A pistol that police said was in the possession of Keith Lamont Scott is seen in a picture provided by the Charlotte-Mecklenburg Police Department in Charlotte, North Carolina, U.S. September 24, 2016. Charlotte-Mecklenburg Police Department/Handout via Reuters(reuters_tickers)
By Robert MacMillan and Mike Blake
CHARLOTTE, N.C. (Reuters) - A couple hundred demonstrators chanted and marched through Charlotte on Sunday, as protests persisted after the release of two videos showing the fatal shooting of a black man by police officers in North Carolina's largest city.
Angry protesters have filled the streets of Charlotte every day since the Tuesday killing of Keith Scott, 43, whom police said was armed when officers shot him.
Crowds were smaller on Sunday than earlier in the week, but protesters said they would continue until police, who on Saturday released portions of videos showing Scott's death, published all the footage.
The video released offered no clear evidence that Scott was holding a gun when he was shot.
"It's one word: transparency," said, Kerby McLean, 26, a pastor at Perpetual Hope Kingdom International church in Charlotte, calling on elected leaders to get the tape.
"We're protesting until they respond to what we want them to do," he said.
The fast-growing Sun Belt city, a banking centre, became the latest flashpoint in two years of tense protests over U.S. police killings of black men, many of them unarmed.
The protests in Charlotte, one of the U.S. Southeast's most vibrant urban centres, have stayed peaceful for the most part but on Wednesday violent clashes erupted between protesters.
Flanked by police on bicycles, the marchers went through the centre of Charlotte and out into residential neighbourhoods on Sunday. The city lifted a midnight curfew that had been in effect, though irregularly enforced, for three days.
A smaller crowd of about 100 also protested at a National Football League game in the city earlier in the day. Small groups of police in riot gear chatted with fans as they arrived.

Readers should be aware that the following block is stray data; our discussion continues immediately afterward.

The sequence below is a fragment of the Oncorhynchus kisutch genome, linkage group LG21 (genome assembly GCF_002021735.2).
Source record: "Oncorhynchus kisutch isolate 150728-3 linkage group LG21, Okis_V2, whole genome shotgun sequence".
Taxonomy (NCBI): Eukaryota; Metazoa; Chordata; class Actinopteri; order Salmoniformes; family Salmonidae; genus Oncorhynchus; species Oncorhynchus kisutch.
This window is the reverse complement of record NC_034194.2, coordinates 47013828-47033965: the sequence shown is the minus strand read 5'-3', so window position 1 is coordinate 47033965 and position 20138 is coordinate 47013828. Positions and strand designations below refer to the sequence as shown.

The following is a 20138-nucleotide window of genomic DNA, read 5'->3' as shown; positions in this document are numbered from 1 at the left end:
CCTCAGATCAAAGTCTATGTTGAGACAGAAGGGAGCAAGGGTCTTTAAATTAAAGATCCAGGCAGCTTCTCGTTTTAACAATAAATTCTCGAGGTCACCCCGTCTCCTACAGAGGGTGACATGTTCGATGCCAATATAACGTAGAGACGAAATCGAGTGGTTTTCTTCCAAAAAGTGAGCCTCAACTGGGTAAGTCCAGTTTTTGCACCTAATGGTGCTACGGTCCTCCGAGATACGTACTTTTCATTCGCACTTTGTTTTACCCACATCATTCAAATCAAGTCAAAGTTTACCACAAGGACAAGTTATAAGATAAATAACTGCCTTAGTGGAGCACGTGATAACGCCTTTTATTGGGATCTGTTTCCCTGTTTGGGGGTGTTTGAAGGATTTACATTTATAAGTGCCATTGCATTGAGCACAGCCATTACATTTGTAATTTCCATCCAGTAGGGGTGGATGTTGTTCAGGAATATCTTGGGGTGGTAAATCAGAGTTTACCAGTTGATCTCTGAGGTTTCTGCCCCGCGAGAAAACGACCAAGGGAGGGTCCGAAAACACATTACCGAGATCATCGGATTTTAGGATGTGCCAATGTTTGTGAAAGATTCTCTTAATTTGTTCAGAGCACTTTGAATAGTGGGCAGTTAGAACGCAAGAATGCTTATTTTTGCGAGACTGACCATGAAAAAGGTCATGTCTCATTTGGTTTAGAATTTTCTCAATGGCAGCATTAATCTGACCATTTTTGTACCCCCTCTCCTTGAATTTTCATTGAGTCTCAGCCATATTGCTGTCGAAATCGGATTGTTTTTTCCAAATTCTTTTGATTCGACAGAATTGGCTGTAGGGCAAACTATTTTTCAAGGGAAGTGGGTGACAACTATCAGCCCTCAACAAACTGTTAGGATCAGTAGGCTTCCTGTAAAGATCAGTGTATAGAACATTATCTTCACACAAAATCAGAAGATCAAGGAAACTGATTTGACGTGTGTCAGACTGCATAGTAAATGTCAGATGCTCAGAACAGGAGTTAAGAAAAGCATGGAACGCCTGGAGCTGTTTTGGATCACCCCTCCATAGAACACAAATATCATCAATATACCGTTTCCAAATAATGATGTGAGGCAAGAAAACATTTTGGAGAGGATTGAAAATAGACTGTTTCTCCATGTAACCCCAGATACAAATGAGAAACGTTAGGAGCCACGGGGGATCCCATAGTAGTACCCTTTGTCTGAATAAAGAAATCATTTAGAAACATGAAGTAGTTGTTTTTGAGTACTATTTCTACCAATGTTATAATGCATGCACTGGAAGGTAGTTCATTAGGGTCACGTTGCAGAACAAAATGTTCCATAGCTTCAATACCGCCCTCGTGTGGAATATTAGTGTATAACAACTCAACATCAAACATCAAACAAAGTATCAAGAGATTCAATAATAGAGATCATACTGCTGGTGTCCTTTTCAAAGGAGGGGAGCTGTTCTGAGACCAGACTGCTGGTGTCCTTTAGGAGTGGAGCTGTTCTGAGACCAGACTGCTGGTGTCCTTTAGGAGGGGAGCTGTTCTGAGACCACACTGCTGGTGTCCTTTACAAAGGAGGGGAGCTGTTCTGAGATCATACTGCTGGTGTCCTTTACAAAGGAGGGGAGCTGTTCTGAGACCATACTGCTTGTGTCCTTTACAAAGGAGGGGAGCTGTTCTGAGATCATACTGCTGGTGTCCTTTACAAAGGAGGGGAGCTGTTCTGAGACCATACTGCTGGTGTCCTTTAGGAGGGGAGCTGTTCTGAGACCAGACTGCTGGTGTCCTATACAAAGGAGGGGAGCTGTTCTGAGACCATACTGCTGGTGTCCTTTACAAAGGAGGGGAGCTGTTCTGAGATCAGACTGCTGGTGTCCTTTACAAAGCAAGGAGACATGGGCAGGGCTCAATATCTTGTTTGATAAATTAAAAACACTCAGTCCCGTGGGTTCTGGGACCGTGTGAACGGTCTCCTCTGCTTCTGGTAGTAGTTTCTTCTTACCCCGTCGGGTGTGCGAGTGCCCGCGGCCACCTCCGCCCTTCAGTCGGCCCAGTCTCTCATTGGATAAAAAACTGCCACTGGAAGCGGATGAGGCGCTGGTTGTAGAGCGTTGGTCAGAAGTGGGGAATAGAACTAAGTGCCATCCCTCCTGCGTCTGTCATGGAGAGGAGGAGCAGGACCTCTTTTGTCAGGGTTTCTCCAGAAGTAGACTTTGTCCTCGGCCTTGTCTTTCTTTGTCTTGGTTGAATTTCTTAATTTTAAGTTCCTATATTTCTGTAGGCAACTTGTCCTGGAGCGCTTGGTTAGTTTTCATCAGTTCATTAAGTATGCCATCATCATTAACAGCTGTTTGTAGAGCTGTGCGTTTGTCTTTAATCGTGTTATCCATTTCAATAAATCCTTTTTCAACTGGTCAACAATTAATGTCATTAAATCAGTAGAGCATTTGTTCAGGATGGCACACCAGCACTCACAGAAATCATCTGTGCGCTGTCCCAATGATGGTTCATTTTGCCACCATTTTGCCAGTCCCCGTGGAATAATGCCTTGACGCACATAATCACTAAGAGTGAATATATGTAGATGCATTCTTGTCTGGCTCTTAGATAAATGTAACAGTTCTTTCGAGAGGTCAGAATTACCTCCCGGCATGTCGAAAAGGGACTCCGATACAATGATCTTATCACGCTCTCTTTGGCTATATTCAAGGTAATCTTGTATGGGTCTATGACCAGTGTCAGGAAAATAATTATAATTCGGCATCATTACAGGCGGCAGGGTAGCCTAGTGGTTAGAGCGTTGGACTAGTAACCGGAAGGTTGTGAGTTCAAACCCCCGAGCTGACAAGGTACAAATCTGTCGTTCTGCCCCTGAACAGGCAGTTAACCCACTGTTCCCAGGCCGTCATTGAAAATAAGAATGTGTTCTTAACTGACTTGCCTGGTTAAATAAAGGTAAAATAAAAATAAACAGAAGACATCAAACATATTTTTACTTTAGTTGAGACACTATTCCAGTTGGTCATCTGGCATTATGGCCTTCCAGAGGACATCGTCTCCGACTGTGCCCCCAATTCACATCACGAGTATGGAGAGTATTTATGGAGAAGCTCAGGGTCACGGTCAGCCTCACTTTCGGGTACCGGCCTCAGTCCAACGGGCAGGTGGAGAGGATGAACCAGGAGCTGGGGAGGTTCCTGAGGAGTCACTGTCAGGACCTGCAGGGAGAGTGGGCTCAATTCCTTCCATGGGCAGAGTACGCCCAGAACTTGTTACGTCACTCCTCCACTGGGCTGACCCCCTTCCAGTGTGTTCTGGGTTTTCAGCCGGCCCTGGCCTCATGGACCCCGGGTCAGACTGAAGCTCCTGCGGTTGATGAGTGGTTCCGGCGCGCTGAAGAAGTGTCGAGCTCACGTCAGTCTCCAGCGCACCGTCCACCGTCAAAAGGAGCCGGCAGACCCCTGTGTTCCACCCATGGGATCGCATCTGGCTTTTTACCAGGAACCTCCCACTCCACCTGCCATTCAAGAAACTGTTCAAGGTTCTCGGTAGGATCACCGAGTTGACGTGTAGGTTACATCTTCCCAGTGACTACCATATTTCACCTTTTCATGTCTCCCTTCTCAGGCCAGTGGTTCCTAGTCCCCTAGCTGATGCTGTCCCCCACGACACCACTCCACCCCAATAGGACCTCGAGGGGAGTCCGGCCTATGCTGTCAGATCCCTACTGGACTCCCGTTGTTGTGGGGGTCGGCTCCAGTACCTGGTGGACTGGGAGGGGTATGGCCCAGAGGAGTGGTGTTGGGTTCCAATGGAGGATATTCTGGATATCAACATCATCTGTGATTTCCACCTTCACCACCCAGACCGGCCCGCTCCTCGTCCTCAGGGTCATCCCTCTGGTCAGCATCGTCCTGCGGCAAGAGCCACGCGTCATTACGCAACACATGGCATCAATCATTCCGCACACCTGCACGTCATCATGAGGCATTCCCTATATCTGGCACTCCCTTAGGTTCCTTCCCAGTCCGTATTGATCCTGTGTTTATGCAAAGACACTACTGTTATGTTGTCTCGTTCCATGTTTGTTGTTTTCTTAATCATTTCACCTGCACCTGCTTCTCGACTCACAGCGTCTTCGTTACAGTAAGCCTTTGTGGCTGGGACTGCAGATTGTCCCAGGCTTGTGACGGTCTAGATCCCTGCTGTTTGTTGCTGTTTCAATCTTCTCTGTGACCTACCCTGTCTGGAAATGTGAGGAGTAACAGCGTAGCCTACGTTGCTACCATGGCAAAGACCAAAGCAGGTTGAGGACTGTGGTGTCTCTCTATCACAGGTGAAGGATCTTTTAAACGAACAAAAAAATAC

Inside the stadium, Carolina Panthers quarterback Cam Newton signalled his support during the pre-game workout by wearing a T-shirt with a Martin Luther King Jr. quote: "Injustice anywhere is a threat to justice everywhere."
About two thirds of NFL players are black, and several players in the league, including San Francisco 49ers quarterback Colin Kaepernick, have taken to bending down on one knee during the pre-game singing of the national anthem in protest at police violence.
The Charlotte Panthers lost to the Minnesota Vikings, and protesters and fans alike began leaving before the game ended.
A Panthers fan sympathized with the protesters but did not think they would succeed in changing policing.
"I get the message the protesters are trying to send," Joe Mader, 24, said. "I think it's smart that they're out here. I'm happy to have them here."
On Saturday, police released several minutes of videos showing Scott's shooting in the parking lot of a Charlotte apartment complex.
Charlotte-Mecklenburg Police Chief Kerr Putney acknowledged that the videos themselves were "insufficient" to prove Scott held a gun but said other evidence completed the picture.
Police said officers trying to serve an arrest warrant for a different person caught sight of Scott with marijuana and a gun, sitting in a car in a parking lot.
Both Scott's family and protesters have disputed the police statements that Scott was carrying a gun.
One of the released videos from a police dashboard camera shows Scott exiting his car and backing away from it, hands at side. Police shout to him to drop the gun, but it is not clear that he has anything in his hand. Then shots break out and Scott drops to the ground.
Police released photos of a marijuana cigarette, an ankle holster they said Scott was wearing, and a handgun, which they said was loaded and had Scott's fingerprints and DNA.
But Scott's family, which released its own video of the encounter on Friday, said the police footage showed the father of seven was not acting aggressively and that the police shooting made no sense, with no attempt to de-escalate the situation. The family video, shot by Scott's wife, was also inconclusive on the question of a gun.
Many black Americans have complained that they have long faced disproportionate use of force by some police departments, but the surge in smartphones and video recording devices has forced national attention on a string of recent episodes.
In recent days, a white police officer shot a 13-year-old black boy in Columbus, Ohio, and a white police officer in Tulsa, Oklahoma, shot an unarmed black man.
(Additional reporting by Andrew Both; Writing by Peter Henderson and Jonathan Allen; Editing by Sandra Maler, Robert Birsel)